In a slight drizzle, slight because for the last few days Gimli has been being drenched by thunderstorms, an enthusiastic group gathered at the Gimli park for the beginning of the annual Kvennahlaup.
Started in Iceland twenty-three years ago, the Women’s Walk has spread internationally. Today, there will be walks in cities and towns across Canada and in countries around the world.
A fee is charged for participants, somewhere around $20.00 to $25.00. In return the participants get a t-shirt from Iceland, a medal, snacks and refreshments. Any profit left is donated to a charity.
While the donation to charity is always a good outcome, it is obvious that the walk is about much more than that.
The youngest marcher
Off into the rain
Men are allowed to help with various tasks, but the walk is for women walking in solidarity with one another. In a society where discrimination and violence against women by men is still consistent and prevalent, the walk is a morale booster, a creator of group identity.
In Egypt, women who paraded in the streets were physically attacked recently, a woman who drove a car (imagine that, she drove a car in Saudi Arabia, how evil is that?), was imprisoned, female fetuses in places like China and India, are routinely aborted. Those wicked foreigners! Except in Canada female fetuses are also being aborted. Except it is in Canada where women went missing and the police weren’t interested until they were virtually forced to search the Pickton farm. It’s in Canadian papers that the reports of women being murdered by their husbands seem to never stop. The record of the RCMP with regard to the dreadful way they have treated female officers is so awful that one would think it was a report on some place in the Middle East. The military harbours Russell Williams, makes him a colonel, and when he is finally caught after having murdered two women, they burn his uniform but what do they do when women in the armed forces lodge a complaint that they have been sexually assaulted?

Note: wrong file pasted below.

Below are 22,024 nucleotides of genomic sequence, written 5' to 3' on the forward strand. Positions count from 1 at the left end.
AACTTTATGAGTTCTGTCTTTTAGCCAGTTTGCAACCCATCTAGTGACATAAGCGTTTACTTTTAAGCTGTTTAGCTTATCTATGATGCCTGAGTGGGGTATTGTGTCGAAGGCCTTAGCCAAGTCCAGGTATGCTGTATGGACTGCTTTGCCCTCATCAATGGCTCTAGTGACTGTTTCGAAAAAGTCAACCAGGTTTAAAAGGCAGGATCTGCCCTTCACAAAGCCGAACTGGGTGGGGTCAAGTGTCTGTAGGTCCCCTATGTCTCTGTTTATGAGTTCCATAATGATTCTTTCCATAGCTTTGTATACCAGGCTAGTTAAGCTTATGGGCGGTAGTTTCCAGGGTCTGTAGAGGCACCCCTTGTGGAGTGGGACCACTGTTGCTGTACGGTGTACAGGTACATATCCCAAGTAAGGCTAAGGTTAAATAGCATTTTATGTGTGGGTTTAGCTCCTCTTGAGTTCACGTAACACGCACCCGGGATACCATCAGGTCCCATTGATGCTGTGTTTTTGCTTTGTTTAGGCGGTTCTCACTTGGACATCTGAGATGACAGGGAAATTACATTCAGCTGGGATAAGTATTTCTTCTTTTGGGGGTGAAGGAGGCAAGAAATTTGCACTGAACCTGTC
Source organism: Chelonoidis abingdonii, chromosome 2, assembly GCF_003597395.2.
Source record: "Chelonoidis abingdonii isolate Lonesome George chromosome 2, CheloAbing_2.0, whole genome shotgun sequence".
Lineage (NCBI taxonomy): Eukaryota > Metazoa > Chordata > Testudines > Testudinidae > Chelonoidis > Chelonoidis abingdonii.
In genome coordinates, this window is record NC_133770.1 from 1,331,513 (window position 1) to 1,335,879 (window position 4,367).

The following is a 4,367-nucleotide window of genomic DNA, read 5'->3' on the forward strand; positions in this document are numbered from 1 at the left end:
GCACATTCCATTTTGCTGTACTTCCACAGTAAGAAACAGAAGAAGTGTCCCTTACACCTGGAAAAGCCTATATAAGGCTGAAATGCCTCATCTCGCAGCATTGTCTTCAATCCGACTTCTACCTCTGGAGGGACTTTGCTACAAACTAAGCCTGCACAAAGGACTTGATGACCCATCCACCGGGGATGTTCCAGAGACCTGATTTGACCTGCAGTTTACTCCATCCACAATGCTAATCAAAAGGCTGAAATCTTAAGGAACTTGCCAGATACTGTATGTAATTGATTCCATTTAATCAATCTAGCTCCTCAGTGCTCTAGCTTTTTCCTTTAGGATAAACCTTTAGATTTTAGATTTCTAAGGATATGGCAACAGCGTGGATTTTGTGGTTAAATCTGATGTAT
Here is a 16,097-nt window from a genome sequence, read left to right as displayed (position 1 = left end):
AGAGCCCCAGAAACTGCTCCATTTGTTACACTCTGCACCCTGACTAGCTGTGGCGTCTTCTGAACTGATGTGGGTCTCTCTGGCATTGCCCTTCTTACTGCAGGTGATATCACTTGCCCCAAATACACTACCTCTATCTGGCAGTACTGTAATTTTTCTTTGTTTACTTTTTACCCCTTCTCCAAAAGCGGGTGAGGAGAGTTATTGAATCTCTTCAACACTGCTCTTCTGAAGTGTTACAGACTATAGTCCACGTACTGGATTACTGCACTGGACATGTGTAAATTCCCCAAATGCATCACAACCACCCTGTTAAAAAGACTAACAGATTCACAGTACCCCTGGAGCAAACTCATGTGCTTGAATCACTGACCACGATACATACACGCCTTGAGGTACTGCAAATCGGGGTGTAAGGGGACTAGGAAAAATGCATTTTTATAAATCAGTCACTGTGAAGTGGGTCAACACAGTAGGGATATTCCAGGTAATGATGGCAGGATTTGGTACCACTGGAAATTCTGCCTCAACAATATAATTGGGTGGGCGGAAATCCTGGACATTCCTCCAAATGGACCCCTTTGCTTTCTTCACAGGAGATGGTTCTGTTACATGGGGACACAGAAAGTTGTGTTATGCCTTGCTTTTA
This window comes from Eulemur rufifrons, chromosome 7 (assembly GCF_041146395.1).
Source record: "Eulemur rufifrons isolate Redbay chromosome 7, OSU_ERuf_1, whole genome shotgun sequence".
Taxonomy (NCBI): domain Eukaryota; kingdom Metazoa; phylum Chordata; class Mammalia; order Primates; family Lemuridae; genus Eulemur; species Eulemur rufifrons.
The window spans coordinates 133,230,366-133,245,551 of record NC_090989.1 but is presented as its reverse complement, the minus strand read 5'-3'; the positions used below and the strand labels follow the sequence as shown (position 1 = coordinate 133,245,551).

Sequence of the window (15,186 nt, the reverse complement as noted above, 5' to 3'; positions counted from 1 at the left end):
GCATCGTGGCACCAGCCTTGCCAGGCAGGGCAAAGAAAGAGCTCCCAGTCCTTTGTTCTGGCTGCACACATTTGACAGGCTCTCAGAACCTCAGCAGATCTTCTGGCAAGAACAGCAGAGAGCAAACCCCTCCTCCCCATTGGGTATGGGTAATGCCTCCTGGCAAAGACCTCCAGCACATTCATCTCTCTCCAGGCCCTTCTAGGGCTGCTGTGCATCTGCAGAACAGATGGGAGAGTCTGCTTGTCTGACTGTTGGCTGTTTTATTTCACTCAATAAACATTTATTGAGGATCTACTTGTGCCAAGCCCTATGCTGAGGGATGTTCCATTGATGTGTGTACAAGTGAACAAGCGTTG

A friend of mine won’t walk alone because, in the past, she’s had some bad experiences with aggressive men. We’ve moved ahead of some middle east countries where a woman can be condemned to death because she’s been raped, we’ve even started to grasp the idea that the victim shouldn’t be blamed, but we haven’t made violence against women, socially unacceptable, socially condemned.
Kvennhalaup is great. It’s just a shame that a woman, by herself, can’t walk the same route in all these locations without being concerned for her safety. The turnout was good in spite of the rain but it would have been better if every woman in town had been there. My mother died recently at 90. She wasn’t able to be there in person but I had a feeling as I took photos, that she was there in spirit. And so were many women of her generation. So maybe the crowd was bigger than shows on film.